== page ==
/usr/local/bin the script is made runnable by all users.
RUN groupadd -r -g 1000 ubuntu && useradd -r -g ubuntu -u 1000 ubuntu USER ubuntu # by default /bin/bash is executed CMD ["/bin/bash"]
ubuntu is created and switched to in order to make file ownership easier and the default command for this Docker image is set to
/bin/bash which is a typical default.
An important thing to note is that this
Dockerfile only scratches the surface. Take a look at Best practices for writing Dockerfiles for a really terrific in-depth look at writing Dockerfiles.
Building Docker Images
Now that you’ve created the
Dockerfile, the next step is to build the image.
The docker command line is used for this:
$> docker build -t quay.io/collaboratory/dockstore-tool-bamstats:1.25-3 .
. is the path to the location of the Dockerfile, which is in the same directory here. The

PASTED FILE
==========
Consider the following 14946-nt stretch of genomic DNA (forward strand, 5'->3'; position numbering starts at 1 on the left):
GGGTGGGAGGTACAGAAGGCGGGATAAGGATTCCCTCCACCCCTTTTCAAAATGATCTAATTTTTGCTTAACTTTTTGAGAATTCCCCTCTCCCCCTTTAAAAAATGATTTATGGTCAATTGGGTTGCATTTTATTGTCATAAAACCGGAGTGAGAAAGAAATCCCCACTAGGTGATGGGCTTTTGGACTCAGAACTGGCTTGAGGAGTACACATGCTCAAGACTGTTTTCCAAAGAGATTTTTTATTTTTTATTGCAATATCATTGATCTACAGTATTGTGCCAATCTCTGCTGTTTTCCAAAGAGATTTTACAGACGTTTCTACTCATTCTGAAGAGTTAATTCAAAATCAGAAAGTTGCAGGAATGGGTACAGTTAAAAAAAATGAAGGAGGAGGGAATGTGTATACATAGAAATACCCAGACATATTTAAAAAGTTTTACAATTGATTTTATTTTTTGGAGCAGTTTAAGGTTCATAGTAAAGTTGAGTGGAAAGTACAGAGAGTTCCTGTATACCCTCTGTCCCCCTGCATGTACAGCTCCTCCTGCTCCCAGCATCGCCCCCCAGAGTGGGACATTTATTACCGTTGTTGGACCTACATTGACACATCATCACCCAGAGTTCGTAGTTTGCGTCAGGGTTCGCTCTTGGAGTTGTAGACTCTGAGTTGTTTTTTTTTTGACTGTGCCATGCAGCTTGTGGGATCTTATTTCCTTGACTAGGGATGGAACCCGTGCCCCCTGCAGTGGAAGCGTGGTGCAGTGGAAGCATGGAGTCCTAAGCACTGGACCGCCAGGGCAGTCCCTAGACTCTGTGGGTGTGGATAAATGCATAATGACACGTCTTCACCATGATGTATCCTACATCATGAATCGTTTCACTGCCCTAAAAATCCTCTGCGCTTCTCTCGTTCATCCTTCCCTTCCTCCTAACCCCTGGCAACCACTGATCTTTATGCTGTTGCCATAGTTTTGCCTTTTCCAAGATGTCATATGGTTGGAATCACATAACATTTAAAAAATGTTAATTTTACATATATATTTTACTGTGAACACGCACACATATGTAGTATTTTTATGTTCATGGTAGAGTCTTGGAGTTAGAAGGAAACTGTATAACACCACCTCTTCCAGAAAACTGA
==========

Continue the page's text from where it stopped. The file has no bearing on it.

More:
-t parameter is the “tag” that this Docker image will be called locally when it’s cached on your host. A few things to point out, the
quay.io part of the tag typically denotes that this was built on Quay.io (which we will see in a later section). I’m manually specifying this tag so it will match the Quay.io-built version. This allows me to build and test locally then, eventually, switch over to the quay.io-built version. The next part of the tag,
collaboratory/dockstore-tool-bamstats, denotes the name of the tool which is derived from the organization and repository name on Quay.io. Finally
1.25-3 denotes a version string, typically you want to sync that with releases on GitHub.
The tool should build normally and should exit without errors. You should see something like:
Successfully built 01a7ccf55063
Check that the tool is now in your local Docker image cache:
$> docker images | grep bamstats quay.io/collaboratory/dockstore-tool-bamstats 1.25-3 01a7ccf55063 2 minutes ago 538.3 MB
Great! This looks fine!
Testing the Docker Image Locally
OK, so you’ve built the image and created a tag. Now what?
The next step will be to test the tool directly via Docker to ensure that your